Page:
Seventy years ago, this week, between 20,000 and 50,000 Polish soldiers took to the streets of Warsaw to drive out the Nazis who were occupying their country and butchering their countrymen.
With a lack of outside support, either from the Russians or the Americans, the Nazis crushed the rebellion, known as the Warsaw Uprising.
Between 150,000 and 200,000 Poles died in the Uprising, and another 700,000 were forced out of the city.
This Friday marks the 70th anniversary of the Uprising, an event largely overlooked in WWII history.
But one artist is working to make that change, and that the valiant efforts of the citizens of Warsaw continue to be remembered.
Rafal Pisarczyk, who for several years worked and lived in Bushwick, and moved to the States from Poland when he was 12, is completing a mural along a wall at the Warsaw on Eckford Street, to commemorate the Uprising.
“The topic is close to my heart and I wanted to pay respect to the people who bravely stood up to the Nazi occupation,” said Pisarczyk. “This serves as a way for more people to know about it.”
Pisarczyk comes from a family of artists. Growing up, he was exposed to his dad’s work as a painter, and his older brother continues to work as a painter today.
Pisarczyk studied fine arts in college, but it wasn’t until two years ago that he became interested in painting murals.
It was at the same time that he began reading extensively about WWII history and Poland’s role in it. He was particularly inspired by Witold Pilecki, a Polish soldier who volunteered to get imprisoned at the concentration camp in Auschwitz to collect information and escape. Surviving beatings and torture, he escaped the camp three years later, and took part in the Warsaw Uprising.
Pisarczyk paid tribute to his efforts in a mural painted on a rooftop in Bushwick, part of a series of local artists’ mural works, which also happened to be one of his first forays into mural paintings.
He hasn’t looked back since.
In the mural commemorating the Warsaw Uprising, the painting is divided into two parts both depicting Warsaw residents, key figures, and symbols associated with the Uprising.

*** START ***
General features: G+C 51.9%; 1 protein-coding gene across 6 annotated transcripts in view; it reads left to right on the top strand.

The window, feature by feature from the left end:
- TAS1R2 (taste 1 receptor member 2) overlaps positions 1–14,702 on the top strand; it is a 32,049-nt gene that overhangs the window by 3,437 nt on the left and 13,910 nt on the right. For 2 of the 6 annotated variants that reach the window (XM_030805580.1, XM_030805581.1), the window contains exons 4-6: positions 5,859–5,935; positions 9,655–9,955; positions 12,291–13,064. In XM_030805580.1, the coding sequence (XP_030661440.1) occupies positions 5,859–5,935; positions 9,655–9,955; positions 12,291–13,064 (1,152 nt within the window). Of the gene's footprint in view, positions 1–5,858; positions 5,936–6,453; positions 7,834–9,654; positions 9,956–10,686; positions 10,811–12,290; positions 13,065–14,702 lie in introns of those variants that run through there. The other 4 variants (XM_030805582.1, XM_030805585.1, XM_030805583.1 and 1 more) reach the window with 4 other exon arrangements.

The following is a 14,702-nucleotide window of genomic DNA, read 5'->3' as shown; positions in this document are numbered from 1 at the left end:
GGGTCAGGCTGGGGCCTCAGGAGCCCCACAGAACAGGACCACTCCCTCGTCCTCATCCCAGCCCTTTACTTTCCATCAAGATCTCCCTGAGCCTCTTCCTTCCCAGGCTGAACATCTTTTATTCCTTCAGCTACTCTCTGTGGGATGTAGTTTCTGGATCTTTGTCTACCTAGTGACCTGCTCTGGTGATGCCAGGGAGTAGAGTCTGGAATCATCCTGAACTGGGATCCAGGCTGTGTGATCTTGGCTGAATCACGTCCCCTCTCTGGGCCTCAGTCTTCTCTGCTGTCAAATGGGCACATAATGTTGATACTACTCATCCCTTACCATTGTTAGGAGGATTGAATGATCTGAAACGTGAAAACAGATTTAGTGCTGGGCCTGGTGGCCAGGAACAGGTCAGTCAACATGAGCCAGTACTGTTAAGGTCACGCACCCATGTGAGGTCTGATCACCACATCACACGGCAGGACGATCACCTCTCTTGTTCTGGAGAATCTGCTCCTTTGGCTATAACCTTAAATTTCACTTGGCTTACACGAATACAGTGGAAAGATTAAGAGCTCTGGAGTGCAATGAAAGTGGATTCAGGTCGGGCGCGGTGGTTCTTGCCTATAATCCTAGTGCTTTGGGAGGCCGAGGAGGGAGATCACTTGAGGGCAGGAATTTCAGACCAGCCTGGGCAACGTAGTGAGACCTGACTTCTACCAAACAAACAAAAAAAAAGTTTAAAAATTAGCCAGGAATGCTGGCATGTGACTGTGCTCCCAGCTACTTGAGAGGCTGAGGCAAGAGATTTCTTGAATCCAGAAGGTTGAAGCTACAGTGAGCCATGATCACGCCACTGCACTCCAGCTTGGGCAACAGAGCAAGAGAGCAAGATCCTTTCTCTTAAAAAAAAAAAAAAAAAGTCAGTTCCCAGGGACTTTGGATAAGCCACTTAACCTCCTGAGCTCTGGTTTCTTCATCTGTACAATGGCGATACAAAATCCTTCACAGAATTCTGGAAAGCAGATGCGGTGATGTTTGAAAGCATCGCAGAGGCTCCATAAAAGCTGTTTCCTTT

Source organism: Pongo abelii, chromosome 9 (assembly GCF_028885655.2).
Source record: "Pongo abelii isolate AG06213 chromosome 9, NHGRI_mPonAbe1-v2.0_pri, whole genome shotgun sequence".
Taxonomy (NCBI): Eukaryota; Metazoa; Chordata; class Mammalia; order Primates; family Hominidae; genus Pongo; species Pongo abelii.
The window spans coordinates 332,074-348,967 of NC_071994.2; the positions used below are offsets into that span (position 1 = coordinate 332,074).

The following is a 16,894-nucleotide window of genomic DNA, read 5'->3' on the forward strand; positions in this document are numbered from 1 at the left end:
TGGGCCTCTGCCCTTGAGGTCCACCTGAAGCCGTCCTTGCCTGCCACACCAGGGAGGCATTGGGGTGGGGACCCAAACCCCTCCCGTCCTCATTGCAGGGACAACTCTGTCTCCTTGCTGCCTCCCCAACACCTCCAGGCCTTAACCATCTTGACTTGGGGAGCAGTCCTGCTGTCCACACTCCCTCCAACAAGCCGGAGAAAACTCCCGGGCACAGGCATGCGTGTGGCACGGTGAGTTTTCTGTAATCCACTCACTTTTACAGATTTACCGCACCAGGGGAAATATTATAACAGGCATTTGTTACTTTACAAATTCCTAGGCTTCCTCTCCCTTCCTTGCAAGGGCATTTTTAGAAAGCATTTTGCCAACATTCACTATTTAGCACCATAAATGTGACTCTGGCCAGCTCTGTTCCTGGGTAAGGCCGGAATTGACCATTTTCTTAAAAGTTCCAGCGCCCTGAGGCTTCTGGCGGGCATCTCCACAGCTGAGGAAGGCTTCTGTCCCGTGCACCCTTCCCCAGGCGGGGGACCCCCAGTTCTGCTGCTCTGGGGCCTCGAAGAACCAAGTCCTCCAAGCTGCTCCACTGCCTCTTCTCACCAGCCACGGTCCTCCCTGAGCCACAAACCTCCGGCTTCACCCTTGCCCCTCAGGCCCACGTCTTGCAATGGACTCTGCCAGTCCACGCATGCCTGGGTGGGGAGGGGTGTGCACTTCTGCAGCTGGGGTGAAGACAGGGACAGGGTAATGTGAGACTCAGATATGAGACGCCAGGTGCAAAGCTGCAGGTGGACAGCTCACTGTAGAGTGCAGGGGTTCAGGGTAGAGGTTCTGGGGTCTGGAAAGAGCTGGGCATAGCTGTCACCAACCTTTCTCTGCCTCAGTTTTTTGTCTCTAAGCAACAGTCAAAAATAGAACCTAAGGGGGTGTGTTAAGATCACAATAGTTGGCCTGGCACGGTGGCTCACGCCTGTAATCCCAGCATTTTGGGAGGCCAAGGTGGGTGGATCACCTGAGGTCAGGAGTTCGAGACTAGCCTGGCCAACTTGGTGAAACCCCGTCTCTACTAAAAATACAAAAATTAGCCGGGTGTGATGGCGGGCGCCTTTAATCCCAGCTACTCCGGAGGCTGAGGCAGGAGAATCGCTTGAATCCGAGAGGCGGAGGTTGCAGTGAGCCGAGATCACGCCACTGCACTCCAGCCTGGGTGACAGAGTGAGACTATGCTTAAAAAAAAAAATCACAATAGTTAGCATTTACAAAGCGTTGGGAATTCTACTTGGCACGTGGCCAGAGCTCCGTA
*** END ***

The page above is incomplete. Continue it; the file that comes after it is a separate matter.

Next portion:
“There’s a tremendous sense of pride in conveying an important part of the history,” said Mark Chrosolewski, the owner of the Warsaw. “It’s not that it’s a forgotten part of history, but one that hasn’t been properly recorded or given the prominence it should have been.”
Among the symbols and people depicted include the “little mermaid,” a fresh-water, silver-sword wielding mermaid who is depicted on the Warsaw Coat of Arms; three Polish soldiers seated atop a Nazi tanker that they captured – and one of the soldiers, Odon Wos, was known to Pisarczyk, before the former died two years ago; an image of a 12-year-old boy who died fighting in the Uprising and who received Poland’s highest civilian honor for bravery; Julian E. Kulski, the son of the president of Warsaw at the time, who was a member of the Polish Underground – part of the resistance movement, and who today runs a successful architectural practice in New York; and Richard Cosby, whose efforts in the Uprising are detailed in the best-selling book by his award-winning journalist daughter, Rita Cosby.
It’s all set against the backdrop of the crumbling ruins of the city, 85 percent of which was destroyed as a result of the Uprising.
The mural will be unveiled on Sunday at 5 p.m. as part of the 70th anniversary celebrations to be organized by the Warsaw, the time marks the hour at which the uprising was thought to have begun.
“It was a great show of the feats of courage of regular human beings,” said Pisarczyk. “It showed true humanity.”
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